Last spring the Internet was aghast at news that Facebook turned down a $750 million acquisition offer, and was holding out for $2 billion. Bloggers blasted founder Mark Zuckerberg, saying he had drunk far too much of the Kool-aid and was heading for a bubble 2.0 crash. These critics were wrong. The endless photos of students holding red pixie cups full of beer belie the truth that Facebook is an untapped gold mine. The intersection of two trends - the shift of spending from offline to online, and the increasing power of targeted advertising - will make Facebook worth far more than $2 billion.
Google had already become a very popular search engine before it figured out its true business model. It wasn’t until 2002 Google that Google launched its Cost-Per-Click (CPC) AdWords program that its revenue skyrocketed. Using AdWords, Advertisers could purchase advertisements for certain keywords, and only pay if the user clicked on the ad. Google employed advanced algorithms to control ad placement and to ensure the highest revenue for Google. This targeting proved highly effective. A person who is actively searching for health insurance, is very likely to click on an ad for health insurance quotes. That click is worth a lot of money to an advertiser.
When launched, average CPC prices were around $.10.
Two years later, the prices were around
Today they are approaching $1 and
they are still rising fast.
represents an increase in revenue by 10X in four years, without Google having
to do anything to improve its search engine.
All Google had to do is create an easy interface to let anyone buy and
track advertisements, then let companies bid keywords up to the level of market
A whole ecosystem of affiliate marketers and
search marketing agencies sprung up to help less savvy businesses sell online.
As companies learned better tactics for
landing pages, targeting and conversions, the price only got pushed up more and
Google-like potential that is yet untapped
According to ComScore, in 2006 Facebook had a similar number of page views as Google. Facebook was ranked 7 th and Google was 6 th . Facebook also has a similar potential to target advertisements. While Google can target based on keyword, Facebook can potentially target the exact person. However, currently, Facebook’s targeting technology is in the dark ages compared to Google.
To illustrate this point, here is a sample of Facebook
advertisements that I viewed last night, and a note on how they could be
University of Phoenix – Bacheleors Degree Programs Facebook nows I already have a Bachelors degree from a first tier university. Why would I want another one from an online university? I got about ten of these banners in thirty page views. It was a complete waste of money.
Netflix – The ad just advertised the service in general. Facebook knows which movies I like, why not give me a targeted recommendation, with a special offer to get that movie for a discount?
NBA Store – Facebook knows my home town. This advertisement would be far more effective if it targeted me with Red Sox, Patriots, or Celtics sports gear.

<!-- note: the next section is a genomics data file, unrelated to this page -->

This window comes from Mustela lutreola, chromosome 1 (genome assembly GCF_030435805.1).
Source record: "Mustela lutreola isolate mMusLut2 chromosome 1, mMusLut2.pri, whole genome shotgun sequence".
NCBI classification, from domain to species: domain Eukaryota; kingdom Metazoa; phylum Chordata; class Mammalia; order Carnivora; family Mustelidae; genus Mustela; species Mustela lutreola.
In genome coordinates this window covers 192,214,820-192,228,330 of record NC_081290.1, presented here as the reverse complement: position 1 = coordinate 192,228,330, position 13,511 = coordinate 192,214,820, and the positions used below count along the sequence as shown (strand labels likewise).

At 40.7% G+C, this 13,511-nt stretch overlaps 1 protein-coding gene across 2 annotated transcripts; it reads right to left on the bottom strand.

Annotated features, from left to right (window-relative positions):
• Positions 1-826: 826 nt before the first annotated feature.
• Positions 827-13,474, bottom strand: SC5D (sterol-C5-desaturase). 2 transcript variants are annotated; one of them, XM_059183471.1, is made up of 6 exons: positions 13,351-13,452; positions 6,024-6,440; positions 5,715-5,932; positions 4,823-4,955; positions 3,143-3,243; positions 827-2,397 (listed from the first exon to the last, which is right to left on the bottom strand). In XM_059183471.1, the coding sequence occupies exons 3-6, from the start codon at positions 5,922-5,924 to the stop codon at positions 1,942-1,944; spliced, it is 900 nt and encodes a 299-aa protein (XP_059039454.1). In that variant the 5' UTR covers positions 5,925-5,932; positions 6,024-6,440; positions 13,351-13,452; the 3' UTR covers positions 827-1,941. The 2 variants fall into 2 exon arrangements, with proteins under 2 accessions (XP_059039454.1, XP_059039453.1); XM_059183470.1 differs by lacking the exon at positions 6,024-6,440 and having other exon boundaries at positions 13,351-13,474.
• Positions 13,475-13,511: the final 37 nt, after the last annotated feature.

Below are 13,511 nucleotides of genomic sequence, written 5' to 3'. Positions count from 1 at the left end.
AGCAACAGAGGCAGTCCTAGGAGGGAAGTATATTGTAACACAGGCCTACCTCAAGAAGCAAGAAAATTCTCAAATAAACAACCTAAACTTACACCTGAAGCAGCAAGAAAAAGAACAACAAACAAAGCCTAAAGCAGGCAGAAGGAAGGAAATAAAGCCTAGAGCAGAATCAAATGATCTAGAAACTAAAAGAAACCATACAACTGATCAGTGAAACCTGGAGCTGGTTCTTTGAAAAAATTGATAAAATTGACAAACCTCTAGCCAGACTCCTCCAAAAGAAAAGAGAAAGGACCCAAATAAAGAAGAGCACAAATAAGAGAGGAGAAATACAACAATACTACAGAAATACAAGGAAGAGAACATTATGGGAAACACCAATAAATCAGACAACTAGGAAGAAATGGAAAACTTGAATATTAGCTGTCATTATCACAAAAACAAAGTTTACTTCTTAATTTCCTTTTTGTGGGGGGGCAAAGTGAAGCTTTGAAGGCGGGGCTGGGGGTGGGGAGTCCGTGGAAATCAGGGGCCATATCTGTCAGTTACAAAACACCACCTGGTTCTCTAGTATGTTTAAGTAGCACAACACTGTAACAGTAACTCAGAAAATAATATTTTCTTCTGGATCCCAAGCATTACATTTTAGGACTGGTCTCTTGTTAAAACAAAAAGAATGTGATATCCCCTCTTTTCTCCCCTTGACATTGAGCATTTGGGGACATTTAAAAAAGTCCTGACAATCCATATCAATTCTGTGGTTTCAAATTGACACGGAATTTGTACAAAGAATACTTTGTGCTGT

Only a small fraction of the advertisements I saw on Facebook were well targeted. Adding great targeting can easily give from 2X to 20X improvements in click through rates.
Facebook needs to open up an Ad Center, like Google does. It needs to allow anyone to buy highly targeted advertisements. An advertiser should be able to buy in categories such as: 18-22 year old male, from New England, mentions sports/baseball/football in his interests categories. Or: Junior in college at a top 10 university, mentions computer science or programming in his interests.
When Facebook does this, companies will start gaining expertise how they define their targeting. Automated analytics programs, like Google analytics, will help them improve their ad copy. Facebook will see its revenue increase an order of magnitude, just like Google did.
The $24 billion
There are literally tens of billions of dollars waiting to be moved from offline to online spending. A 2006 Foresster study showed that people of the time people spend viewing media, 22% of that time is online. However, only 7% of advertising dollars are spent online. Meanwhile, people spend only 7% of their media time reading magazines, yet 21% of advertising dollars are spent on magazines. For newspapers its 10% of the time, and 22% of the advertising dollars. For these numbers to equalize so that advertising spending is linked with how people spend their time, $24 billion dollars need to shift to online spending.
This is disparity in ad spending is despite the fact that online advertising is more effective than magazine advertising. Most companies who do search advertising rank it as their most effective technique, despite that the CPM’s are becoming more expensive than magazine advertisements.
Because Facebook can target ads so well, it has a golden opportunity to capture a huge chunk of that $24 billion. Facebook needs to grant the targeting power to advertisers. It also needs to open advertising up so that ads can be purchased online by anyone, rather than needing to call an ad representative. That will allow the same ecosystem of marketing firms and affiliate sellers that inhabits Google to move to Facebook and drive up the ad prices to the market efficient price.
The people running Facebook are too smart not to introduce an ad center that offers highly targeted advertising. Unlike MySpace, Facebook is still owned by the original founders, who plan to take it public. It is likely Facebook will go public, and just like Google, it will start killing its revenue numbers quarter after quarter as billions of advertising dollars move from magazine spending to targeted, online advertisements.